What a lot of Tosh! There is only about 100 agents on Trustpilot yet allagents has about 15000. Was the survey conducted by Purplebricks sellors ??I do agree that there are a selection that don’t read them. That’s the ones that write the ‘I wished I had seen these reviews first….’ comments

    1. DonShore93

      Most people ‘say’ they don’t pay attention to reviews – that stats say otherwise: businesses that look good in search thrive (see my rather more long-winded comment below).

  2. PV68

    Rightmove is the biggest property portal and strangely it does not offer a Feedback tool where we can check agents reviews. Apparently they allow 6 fake, speculative adverts for every genuine one. No wonder their revenue and share price goes up whilst hardly any houses sell nowadays.

  3. DonShore93

    If 24% of my potential customers did anything – from skateboarding to fly-fishing – I sure as eggs would be paying attention, and that goes for reviews too.

    But at the moment many agents are being led astray by the independent review sites when they should be concentrating on Google. If an agent has great reviews on Google – where their reviews are seen (I’m guessing that’s where the 24% come from!) then they will drive business.

    Read this about how having great reviews increased calls and visits to an agent’s website:

    The other interesting number is the ‘86% who chose their agent on their marketing ability’ – faced with an agent with no reviews and one with fifty what conclusion might a prospective vendor or landlord reasonably come to about their ‘marketing ability’? Looking good on Google makes any business look good in the eyes of their potential customers – and that has to be good for business.

    Here’s the most important line: ‘Where reviews were read, most (42%) were on Google, followed by agents’ own website (36%), Trustpilot (11%), allAgents (6%) and Feefo (2%).’ – says it all really.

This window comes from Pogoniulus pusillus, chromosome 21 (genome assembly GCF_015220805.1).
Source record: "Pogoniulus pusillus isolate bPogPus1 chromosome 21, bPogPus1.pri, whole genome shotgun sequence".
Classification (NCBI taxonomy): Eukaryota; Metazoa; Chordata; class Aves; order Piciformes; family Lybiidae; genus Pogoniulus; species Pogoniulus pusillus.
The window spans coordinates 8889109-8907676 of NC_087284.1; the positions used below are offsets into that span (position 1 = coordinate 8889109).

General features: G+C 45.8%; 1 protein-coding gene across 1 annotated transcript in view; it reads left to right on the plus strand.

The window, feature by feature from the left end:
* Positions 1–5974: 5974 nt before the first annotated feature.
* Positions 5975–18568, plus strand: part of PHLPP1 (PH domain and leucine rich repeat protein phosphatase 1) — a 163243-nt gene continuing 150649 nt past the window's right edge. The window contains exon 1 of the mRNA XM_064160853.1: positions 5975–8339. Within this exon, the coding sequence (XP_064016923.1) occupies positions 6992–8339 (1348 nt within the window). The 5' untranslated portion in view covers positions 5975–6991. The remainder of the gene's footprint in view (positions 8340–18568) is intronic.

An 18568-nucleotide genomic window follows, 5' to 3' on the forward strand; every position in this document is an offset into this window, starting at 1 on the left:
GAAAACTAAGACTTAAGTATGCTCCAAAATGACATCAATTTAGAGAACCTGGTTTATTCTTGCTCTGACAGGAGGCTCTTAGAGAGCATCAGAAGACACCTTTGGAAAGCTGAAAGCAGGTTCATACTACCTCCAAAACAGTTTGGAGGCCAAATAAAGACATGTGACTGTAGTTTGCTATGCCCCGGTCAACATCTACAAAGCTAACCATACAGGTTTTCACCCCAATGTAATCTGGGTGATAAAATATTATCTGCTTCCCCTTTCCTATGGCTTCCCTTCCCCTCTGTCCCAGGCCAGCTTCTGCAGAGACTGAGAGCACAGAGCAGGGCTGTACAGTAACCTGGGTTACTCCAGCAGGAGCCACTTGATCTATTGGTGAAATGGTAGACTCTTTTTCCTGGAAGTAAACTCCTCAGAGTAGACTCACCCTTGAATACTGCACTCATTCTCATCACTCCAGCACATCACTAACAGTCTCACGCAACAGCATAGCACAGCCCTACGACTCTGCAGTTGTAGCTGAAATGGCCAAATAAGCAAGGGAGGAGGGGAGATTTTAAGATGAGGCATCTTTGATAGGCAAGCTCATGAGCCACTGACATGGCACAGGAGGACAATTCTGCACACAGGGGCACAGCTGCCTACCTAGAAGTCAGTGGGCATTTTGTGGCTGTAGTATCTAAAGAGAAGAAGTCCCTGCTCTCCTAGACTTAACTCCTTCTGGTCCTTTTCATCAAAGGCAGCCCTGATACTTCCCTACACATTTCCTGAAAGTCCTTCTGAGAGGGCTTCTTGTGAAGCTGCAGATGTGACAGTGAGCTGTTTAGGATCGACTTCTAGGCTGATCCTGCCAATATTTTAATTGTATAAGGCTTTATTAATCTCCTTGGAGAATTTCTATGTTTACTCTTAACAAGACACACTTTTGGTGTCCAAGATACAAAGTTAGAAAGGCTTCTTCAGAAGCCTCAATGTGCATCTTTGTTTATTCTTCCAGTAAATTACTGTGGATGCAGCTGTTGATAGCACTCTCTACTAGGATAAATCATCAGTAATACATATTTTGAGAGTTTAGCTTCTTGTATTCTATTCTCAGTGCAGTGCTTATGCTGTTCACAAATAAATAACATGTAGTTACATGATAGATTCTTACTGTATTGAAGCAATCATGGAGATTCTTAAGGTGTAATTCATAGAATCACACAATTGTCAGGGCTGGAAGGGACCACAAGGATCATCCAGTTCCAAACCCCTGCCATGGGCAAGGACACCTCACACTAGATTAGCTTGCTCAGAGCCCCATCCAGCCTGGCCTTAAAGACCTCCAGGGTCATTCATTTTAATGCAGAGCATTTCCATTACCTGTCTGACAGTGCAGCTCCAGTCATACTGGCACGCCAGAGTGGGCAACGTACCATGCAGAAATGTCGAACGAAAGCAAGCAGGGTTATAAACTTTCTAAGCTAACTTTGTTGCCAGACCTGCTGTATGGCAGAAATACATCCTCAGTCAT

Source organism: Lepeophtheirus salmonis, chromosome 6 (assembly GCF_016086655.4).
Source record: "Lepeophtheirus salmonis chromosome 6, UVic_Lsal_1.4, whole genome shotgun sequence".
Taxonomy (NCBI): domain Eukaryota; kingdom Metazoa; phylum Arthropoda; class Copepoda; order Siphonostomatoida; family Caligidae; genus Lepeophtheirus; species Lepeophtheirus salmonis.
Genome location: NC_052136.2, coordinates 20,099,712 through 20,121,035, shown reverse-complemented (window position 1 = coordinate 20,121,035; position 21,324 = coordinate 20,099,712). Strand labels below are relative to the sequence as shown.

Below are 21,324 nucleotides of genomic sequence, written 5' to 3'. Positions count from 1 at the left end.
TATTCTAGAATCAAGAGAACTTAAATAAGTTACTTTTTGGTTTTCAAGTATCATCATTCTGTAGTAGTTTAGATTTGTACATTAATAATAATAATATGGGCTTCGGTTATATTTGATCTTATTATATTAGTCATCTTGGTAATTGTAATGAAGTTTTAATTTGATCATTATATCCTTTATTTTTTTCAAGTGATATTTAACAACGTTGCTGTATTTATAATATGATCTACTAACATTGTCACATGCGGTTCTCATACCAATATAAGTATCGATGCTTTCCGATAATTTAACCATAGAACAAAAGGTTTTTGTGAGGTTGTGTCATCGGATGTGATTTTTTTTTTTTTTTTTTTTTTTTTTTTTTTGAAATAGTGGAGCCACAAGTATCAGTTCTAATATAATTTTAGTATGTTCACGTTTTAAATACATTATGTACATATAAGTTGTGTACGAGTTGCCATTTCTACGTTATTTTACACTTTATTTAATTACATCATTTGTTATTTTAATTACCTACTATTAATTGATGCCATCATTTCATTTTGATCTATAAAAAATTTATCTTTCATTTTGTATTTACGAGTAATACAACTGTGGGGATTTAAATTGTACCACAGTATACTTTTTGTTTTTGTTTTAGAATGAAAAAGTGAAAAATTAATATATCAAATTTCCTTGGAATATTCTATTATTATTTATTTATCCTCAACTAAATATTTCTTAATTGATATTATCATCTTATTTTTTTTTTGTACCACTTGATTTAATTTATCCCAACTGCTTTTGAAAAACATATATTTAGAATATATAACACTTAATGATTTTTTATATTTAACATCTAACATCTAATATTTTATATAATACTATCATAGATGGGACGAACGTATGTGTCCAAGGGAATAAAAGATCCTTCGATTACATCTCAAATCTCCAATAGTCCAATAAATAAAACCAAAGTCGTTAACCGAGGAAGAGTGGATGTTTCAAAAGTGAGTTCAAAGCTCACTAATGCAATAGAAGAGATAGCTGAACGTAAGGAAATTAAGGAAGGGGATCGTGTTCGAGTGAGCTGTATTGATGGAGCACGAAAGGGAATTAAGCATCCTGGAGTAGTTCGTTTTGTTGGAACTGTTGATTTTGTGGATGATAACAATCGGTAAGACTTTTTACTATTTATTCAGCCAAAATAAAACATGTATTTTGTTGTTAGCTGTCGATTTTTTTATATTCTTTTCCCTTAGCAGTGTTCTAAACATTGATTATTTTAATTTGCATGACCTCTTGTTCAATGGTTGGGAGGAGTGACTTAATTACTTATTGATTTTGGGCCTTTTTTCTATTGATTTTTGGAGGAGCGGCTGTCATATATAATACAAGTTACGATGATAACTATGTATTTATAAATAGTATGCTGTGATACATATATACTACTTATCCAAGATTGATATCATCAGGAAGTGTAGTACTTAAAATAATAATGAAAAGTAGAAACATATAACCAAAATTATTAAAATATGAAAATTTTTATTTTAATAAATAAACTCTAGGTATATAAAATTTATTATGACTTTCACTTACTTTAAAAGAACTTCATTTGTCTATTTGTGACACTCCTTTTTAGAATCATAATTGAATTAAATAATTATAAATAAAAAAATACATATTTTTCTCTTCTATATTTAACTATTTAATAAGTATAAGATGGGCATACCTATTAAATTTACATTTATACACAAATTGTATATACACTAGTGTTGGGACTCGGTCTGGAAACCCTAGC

1. Anonymous Coward

      The thing about a Google review is that it is attributed to a real person who has a Gmail account, etcetera.

      You cannot delete a bad review and Google make it very difficult indeed to get through to customer services to try to get one removed. It is possible, but it’s probably quicker and easier to go and get a good review to replace it…

      More importantly, you can’t hide the bad ones and (if you know how) it’s easy to leave a review but it’s not thrust in your face all the time.

      More importantly still, if you type “estate agents in …” you get to see the star ratings and a link to the reviews.

      I haven’t bought a thing off Amazon recently without checking the reviews first – and that’s only let me down once because I ignored the reviews and bought the item anyway (like an idiot!).

      In due course I think that honest reviews are going to be VERY important.   The likes of Feefo and TrustPilot might have to swiftly adapt their review model because they are inherently dishonest – check the customer likes you, send them the email link, make the best reviews stick to the top of the page, hide or delete the ones you don’t like and pray that a few customers only give you 4 stars to make sure that you LOOK honest…


      1. DonShore93

        Spot on. Google appeals – against reviews that contravene their T&Cs, not just any old negative review – are possible, but I agree they are difficult. Take professional advice – it increases your chances.